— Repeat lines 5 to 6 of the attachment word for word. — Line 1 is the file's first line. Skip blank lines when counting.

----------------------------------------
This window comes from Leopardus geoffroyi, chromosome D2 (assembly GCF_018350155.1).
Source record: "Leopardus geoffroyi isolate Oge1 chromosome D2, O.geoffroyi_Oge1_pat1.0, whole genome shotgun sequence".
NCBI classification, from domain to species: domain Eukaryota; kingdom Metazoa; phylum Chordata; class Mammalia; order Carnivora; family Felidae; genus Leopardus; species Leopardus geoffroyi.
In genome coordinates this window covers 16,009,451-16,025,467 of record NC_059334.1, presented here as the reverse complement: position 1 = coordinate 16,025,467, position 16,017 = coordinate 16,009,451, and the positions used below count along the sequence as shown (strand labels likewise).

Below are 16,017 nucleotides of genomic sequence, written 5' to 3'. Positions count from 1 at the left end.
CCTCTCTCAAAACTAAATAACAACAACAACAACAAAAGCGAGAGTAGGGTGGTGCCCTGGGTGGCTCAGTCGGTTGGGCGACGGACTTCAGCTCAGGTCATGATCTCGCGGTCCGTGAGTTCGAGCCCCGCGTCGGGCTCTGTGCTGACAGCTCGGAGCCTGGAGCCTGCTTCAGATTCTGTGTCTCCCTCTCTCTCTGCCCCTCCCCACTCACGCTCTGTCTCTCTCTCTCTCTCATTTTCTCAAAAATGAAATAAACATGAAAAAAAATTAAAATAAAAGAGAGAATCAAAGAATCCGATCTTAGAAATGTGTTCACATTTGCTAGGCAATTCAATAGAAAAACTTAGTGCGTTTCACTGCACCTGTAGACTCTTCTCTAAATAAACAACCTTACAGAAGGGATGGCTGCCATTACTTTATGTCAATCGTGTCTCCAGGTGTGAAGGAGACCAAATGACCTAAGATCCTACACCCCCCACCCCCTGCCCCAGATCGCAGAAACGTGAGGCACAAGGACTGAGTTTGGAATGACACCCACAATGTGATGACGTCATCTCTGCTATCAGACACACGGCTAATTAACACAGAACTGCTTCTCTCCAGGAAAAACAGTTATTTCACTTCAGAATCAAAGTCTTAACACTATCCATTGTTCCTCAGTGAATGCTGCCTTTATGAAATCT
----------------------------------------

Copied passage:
Below are 16,017 nucleotides of genomic sequence, written 5' to 3'. Positions count from 1 at the left end.
CCTCTCTCAAAACTAAATAACAACAACAACAACAAAAGCGAGAGTAGGGTGGTGCCCTGGGTGGCTCAGTCGGTTGGGCGACGGACTTCAGCTCAGGTCATGATCTCGCGGTCCGTGAGTTCGAGCCCCGCGTCGGGCTCTGTGCTGACAGCTCGGAGCCTGGAGCCTGCTTCAGATTCTGTGTCTCCCTCTCTCTCTGCCCCTCCCCACTCACGCTCTGTCTCTCTCTCTCTCTCATTTTCTCAAAAATGAAATAAACATGAAAAAAAATTAAAATAAAAGAGAGAATCAAAGAATCCGATCTTAGAAATGTGTTCACATTTGCTAGGCAATTCAATAGAAAAACTTAGTGCGTTTCACTGCACCTGTAGACTCTTCTCTAAATAAACAACCTTACAGAAGGGATGGCTGCCATTACTTTATGTCAATCGTGTCTCCAGGTGTGAAGGAGACCAAATGACCTAAGATCCTACACCCCCCACCCCCTGCCCCAGATCGCAGAAACGTGAGGCACAAGGACTGAGTTTGGAATGACACCCACAATGTGATGACGTCATCTCTGCTATCAGACACACGGCTAATTAACACAGAACTGCTTCTCTCCAGGAAAAACAGTTATTTCACTTCAGAATCAAAGTCTTAACACTATCCATTGTTCCTCAGTGAATGCTGCCTTTATGAAATCT